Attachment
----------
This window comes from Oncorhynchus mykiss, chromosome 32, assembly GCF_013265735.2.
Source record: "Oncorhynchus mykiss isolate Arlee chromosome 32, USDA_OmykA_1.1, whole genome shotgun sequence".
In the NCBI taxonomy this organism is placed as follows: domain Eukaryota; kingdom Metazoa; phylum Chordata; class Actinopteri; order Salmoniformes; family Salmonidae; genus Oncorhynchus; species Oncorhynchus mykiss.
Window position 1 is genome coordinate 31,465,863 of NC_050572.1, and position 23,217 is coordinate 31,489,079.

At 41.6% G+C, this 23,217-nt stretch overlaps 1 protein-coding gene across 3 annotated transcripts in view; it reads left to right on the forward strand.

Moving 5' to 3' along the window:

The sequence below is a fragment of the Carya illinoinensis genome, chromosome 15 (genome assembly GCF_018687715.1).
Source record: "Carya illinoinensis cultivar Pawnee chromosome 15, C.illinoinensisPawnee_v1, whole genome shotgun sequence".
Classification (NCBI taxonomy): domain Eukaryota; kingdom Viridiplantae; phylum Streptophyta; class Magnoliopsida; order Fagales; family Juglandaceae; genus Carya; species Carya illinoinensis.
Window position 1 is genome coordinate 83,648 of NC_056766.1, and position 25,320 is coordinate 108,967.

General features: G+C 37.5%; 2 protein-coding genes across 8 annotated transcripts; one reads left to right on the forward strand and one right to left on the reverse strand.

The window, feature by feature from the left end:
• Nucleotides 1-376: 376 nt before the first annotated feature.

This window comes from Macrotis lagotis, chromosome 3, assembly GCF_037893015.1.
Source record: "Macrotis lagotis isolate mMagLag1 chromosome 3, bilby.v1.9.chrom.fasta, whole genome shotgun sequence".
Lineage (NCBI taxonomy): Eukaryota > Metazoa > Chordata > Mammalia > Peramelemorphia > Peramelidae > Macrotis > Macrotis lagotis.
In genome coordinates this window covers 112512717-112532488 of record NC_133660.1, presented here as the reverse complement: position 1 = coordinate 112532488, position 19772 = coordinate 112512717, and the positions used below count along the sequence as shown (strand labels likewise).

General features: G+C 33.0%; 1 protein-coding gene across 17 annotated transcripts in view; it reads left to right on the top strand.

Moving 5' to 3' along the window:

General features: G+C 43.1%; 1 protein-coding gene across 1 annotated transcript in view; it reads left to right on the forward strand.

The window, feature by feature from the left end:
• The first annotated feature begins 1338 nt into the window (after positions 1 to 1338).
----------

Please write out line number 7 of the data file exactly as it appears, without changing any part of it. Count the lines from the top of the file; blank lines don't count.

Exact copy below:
The sequence below is a fragment of the Carya illinoinensis genome, chromosome 15 (genome assembly GCF_018687715.1).